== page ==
[Opinion] ChatGPT vs Wolfram Alpha

Adrien Foucart, PhD in biomedical engineering.

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This post was originally published on LinkedIn.

A big misconception I see with ChatGPT relates to the way it “knows” data. I’ve seen many statements like “ChatGPT has a knowledge base that ends in 2021”, or that it “cannot access Google to check its answers”, presented as limitations that may be addressed in future versions. Surely, if it “knows” stuff until 2021, it cannot be that hard to update its knowledge base with more up to date information, or even real-time information with a Google-like web scraper in the background, right?

The problem is that ChatGPT doesn’t “know” data until 2021, not in the way that is implied by the idea of “updating” it. If you ask about the birth date of Napoleon, ChatGPT doesn’t have some biographical data that it can query to retrieve the correct information. What it may have is a strong association between the words “Napoleon”, “birth date” and “August 15, 1769”, if they were often close together in its training data, which is very likely. It will also “know” from its training data that a question about a birth date is very likely to require an answer in a date-like format. Putting all of that together, it will probably give the right answer most of the time.

But this is not knowledge from a database: the information is embedded in the parameters of the network. That means that “updating” the information, or adding new information, requires retraining the model. Which is, a), very expensive to do, and b), may interfere with some other previously held “information”.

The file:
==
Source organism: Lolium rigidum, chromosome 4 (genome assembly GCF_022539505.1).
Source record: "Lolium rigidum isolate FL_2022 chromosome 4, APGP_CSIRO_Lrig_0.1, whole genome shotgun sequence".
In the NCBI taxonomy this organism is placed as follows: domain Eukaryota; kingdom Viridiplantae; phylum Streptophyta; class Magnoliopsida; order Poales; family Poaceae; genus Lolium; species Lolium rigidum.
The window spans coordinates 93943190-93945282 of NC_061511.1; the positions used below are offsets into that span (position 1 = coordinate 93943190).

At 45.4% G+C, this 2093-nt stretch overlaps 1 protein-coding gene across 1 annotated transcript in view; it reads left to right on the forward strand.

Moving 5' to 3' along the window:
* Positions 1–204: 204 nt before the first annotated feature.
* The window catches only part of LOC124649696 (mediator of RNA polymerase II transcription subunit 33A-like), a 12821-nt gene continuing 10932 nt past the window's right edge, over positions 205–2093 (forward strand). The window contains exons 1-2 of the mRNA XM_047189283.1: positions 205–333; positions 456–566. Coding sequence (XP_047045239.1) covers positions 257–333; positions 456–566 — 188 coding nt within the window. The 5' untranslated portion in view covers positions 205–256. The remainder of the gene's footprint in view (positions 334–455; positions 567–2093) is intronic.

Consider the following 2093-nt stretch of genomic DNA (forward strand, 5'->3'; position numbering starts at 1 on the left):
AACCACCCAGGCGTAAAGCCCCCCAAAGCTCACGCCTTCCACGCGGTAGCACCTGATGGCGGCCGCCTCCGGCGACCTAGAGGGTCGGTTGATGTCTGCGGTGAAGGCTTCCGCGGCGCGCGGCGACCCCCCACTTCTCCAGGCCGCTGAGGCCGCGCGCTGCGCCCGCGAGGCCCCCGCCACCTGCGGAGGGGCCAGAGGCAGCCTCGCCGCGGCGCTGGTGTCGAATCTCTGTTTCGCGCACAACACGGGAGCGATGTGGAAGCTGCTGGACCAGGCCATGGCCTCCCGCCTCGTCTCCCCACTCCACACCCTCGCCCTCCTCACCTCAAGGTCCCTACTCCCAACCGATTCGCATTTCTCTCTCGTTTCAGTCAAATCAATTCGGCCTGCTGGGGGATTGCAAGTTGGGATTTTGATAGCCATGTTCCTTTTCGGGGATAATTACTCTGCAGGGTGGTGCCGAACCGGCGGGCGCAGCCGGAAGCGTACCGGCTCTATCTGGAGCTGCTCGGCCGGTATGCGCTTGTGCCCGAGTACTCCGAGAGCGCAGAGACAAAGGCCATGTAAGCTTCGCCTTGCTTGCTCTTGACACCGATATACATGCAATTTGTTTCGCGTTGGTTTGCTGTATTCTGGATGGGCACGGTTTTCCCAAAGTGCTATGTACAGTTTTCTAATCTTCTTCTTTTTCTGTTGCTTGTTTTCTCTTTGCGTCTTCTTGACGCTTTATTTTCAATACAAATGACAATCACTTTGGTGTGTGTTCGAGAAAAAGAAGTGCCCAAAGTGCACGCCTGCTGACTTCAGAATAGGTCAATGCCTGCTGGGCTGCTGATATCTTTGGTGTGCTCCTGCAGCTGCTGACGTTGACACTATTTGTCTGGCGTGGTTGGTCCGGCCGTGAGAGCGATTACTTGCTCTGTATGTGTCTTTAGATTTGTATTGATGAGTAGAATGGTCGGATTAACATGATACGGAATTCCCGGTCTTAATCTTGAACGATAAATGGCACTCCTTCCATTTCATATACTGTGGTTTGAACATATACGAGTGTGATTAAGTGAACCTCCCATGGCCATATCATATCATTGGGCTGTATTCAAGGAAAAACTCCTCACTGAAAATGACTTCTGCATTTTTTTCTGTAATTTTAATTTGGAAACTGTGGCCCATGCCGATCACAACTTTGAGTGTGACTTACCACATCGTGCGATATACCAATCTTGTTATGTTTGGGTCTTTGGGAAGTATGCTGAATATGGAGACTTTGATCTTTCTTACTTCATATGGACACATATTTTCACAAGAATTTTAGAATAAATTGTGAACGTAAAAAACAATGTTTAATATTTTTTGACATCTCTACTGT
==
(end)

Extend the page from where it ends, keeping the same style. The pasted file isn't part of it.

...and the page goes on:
So a ChatGPT-like model will never be able to function as an up-to-date source of information, because you can’t just retrain it regularly with new information scraped from news sources, or Wikipedia, or wherever. Likewise, it cannot just be plugged into a search engine to get the information on-the-fly.

A closer thing to this use case, an actual knowledge base that can be queried using natural language, actually already exists (with its own important limitations): it’s Wolfram Alpha.

If you ask Wolfram Alpha “what is the birthdate of Napoleon”, it will parse the query and, crucially, start by giving you information about how it interpreted it, and the assumptions it made. For instance: that you are referring to “Napoleon” the royal person and not the fictional character from Animal Farm. Then it will give you the result, and then dump some additional related biographical information. This is super important, because it’s a lot easier to determine if the information can be trusted or not.

Is Wolfram Alpha a perfect source of information? Certainly not. It’s not as good at parsing natural language, its answers are not formatted in a nice prose, and it doesn’t attempt to do things like write computer code or poetry. But at least, if it gives you an answer… it’s probably correct. Which in my humble opinion is fairly important if you want to use something as a knowledge source…